Chinese Maritime Overtures to Bangladesh Makes India Wary
19:44 25.11.2016(updated 19:46 25.11.2016)
Indian Defense Minister Manohar Parrikar will visit Dhaka at an awkward time in bilateral ties after Bangladesh accepted a generous aid offer including submarines from China.
NEW DELHI (Sputnik) – Manohar Parrikar, accompanied by vice chiefs of all the three services, will visit Dhaka to participate in Bangladesh's Liberation Anniversary celebrations. But analysts sense a palpable nervousness in the Indian establishment since October when visiting Chinese President Xi Jinping offered a $24 billion credit line to Bangladesh.
Indian unease deepened after a month when Bangladesh announced that it will receive two Chinese submarines by early next year.
"Beijing's overarching intent behind the sale of submarines would be to go beyond strengthening political ties with Dhaka. The long-term submarine training and maintenance needs of the Bangladesh Navy would also enable China's military presence in the Bay of Bengal, and enable it to collate sensitive data for PLA Navy's submarine operations in the future," says Gurpreet S Khurana, India Navy Captain and Executive Director at Indian Maritime Foundation.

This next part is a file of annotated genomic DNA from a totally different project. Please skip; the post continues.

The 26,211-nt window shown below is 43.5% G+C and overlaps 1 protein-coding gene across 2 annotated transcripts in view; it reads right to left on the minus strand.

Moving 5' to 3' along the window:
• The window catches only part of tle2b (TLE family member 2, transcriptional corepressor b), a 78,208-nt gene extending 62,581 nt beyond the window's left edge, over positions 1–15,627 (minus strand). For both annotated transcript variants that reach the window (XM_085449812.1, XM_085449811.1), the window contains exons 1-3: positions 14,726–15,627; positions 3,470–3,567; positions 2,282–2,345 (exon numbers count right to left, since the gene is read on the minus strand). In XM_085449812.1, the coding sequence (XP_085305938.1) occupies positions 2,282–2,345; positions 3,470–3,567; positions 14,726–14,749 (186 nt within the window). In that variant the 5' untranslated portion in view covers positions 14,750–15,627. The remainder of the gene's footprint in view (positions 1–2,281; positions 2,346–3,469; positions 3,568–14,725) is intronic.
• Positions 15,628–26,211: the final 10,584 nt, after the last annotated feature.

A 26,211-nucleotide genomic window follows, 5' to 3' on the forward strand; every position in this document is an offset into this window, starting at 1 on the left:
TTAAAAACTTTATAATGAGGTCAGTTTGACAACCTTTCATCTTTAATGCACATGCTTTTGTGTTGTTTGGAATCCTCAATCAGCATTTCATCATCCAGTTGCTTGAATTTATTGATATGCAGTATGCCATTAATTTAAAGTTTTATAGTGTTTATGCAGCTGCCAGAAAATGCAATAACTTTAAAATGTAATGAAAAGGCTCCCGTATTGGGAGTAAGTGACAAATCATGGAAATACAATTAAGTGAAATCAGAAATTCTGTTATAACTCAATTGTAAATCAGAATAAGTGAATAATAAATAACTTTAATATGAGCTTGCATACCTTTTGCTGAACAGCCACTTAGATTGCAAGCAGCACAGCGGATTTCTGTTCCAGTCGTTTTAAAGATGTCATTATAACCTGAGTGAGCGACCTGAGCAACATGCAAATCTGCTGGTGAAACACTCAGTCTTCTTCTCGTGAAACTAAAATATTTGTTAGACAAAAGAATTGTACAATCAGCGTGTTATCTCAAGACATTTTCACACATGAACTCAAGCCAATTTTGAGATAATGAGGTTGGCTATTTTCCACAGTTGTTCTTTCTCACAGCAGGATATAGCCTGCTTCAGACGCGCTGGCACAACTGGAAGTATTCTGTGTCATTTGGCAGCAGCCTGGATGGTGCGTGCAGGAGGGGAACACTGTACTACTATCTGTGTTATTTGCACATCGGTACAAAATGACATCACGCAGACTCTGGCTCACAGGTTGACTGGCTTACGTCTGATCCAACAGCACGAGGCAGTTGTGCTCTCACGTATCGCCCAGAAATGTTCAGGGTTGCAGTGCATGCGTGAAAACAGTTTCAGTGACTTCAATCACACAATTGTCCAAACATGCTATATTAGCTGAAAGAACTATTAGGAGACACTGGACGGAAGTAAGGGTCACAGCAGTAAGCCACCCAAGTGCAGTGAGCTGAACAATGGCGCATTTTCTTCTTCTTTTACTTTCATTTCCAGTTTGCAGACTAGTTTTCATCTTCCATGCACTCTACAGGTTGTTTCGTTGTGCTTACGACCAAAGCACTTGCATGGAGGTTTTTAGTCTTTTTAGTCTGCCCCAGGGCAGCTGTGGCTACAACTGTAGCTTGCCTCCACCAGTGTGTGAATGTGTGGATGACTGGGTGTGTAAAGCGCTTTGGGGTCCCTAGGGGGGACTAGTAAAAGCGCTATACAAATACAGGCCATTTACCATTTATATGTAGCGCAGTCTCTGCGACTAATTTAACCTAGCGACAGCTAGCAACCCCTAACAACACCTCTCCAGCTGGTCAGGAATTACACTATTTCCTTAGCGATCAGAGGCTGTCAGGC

India may also further sweeten its defense cooperation with Bangladesh by offering to supply offshore naval vessels on credit.
But, experts do not believe such a piece meal approach is sufficient to tackle Chinese "aggression". "Evidently, India's foreign policy vis-á-vis Bangladesh needs to be recalibrated. At the national-strategic level, India possesses insufficient financial and defense-industrial wherewithal to offset China's overwhelming influence upon Bangladesh. New Delhi may need to graduate from its long-standing policy of 'appeasing' Dhaka to a 'carrot and stick' policy," Captain Khurana added.
India has long considered Bangladesh part of its area of influence and its armed forces helped it secede from Pakistan in 1971. India shares cordial political and security ties with the current regime and last year gave a $2 billion grant to Bangladesh.
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